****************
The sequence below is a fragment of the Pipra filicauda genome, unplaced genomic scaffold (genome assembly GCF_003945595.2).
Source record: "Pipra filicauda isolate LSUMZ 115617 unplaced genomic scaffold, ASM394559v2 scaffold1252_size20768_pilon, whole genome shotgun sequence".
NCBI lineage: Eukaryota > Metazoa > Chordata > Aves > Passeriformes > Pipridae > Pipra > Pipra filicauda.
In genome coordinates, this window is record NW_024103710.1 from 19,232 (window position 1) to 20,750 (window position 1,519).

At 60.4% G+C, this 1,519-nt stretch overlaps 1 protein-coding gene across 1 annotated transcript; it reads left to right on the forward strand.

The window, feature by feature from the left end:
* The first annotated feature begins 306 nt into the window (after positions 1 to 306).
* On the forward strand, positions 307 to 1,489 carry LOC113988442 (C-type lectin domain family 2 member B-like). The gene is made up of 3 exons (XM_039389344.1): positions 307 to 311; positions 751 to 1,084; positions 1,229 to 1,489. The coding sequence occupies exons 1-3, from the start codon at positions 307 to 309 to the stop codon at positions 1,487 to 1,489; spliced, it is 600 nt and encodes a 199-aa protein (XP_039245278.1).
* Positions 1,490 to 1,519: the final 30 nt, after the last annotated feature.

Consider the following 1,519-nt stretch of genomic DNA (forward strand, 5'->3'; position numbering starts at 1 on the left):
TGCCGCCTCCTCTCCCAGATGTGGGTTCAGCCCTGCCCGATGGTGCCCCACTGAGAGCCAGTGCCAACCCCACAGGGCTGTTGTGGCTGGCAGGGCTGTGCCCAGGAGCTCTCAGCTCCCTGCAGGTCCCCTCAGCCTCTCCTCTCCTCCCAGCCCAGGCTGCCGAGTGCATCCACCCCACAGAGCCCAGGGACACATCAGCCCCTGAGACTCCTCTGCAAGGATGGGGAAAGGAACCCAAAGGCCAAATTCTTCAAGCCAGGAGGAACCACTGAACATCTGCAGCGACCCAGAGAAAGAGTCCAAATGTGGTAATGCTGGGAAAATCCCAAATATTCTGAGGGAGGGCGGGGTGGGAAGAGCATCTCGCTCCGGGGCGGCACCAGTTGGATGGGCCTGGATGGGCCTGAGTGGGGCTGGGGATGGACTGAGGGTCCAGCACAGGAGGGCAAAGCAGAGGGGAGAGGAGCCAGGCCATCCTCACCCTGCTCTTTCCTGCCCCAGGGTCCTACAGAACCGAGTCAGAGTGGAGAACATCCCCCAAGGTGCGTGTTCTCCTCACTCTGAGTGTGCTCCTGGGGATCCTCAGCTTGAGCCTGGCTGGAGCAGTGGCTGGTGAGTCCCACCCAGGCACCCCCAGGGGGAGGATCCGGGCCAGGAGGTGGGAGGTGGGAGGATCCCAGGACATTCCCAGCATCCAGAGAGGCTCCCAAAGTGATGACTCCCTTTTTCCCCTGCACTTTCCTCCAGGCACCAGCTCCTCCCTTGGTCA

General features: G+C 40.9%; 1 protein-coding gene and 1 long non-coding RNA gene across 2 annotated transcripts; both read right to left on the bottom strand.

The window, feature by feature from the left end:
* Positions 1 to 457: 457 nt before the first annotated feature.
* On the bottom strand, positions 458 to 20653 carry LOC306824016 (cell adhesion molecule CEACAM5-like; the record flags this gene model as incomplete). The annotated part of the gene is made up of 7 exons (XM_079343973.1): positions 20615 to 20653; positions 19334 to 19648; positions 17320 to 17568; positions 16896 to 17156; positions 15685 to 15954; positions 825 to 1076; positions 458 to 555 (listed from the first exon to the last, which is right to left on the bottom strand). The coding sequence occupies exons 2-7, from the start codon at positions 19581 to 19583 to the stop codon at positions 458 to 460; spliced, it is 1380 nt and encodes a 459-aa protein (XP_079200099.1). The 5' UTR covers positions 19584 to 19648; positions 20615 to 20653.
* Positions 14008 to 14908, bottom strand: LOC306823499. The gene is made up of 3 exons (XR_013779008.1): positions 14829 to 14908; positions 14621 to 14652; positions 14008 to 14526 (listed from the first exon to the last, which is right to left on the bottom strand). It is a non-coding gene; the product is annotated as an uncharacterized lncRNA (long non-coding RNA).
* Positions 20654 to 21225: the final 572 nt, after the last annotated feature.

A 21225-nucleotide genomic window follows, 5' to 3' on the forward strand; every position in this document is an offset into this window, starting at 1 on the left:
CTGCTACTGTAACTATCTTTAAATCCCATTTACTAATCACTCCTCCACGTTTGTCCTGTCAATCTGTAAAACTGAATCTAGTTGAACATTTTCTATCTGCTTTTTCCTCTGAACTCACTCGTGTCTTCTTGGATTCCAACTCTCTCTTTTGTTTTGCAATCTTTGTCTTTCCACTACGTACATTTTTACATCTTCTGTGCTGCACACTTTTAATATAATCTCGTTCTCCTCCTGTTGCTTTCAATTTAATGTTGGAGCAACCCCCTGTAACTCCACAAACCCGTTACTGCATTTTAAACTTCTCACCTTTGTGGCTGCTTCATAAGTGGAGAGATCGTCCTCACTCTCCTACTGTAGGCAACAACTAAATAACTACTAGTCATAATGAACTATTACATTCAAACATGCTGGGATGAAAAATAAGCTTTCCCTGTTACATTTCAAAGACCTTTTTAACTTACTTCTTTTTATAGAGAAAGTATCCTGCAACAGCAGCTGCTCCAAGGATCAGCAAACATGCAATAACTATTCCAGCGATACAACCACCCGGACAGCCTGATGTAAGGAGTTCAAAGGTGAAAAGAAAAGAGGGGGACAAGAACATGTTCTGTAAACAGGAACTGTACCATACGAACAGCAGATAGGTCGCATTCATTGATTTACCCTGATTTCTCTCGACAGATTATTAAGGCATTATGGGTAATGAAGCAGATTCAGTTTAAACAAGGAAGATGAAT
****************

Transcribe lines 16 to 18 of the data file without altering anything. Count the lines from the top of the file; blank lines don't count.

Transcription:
* Positions 14008 to 14908, bottom strand: LOC306823499. The gene is made up of 3 exons (XR_013779008.1): positions 14829 to 14908; positions 14621 to 14652; positions 14008 to 14526 (listed from the first exon to the last, which is right to left on the bottom strand). It is a non-coding gene; the product is annotated as an uncharacterized lncRNA (long non-coding RNA).
* Positions 20654 to 21225: the final 572 nt, after the last annotated feature.

A 21225-nucleotide genomic window follows, 5' to 3' on the forward strand; every position in this document is an offset into this window, starting at 1 on the left: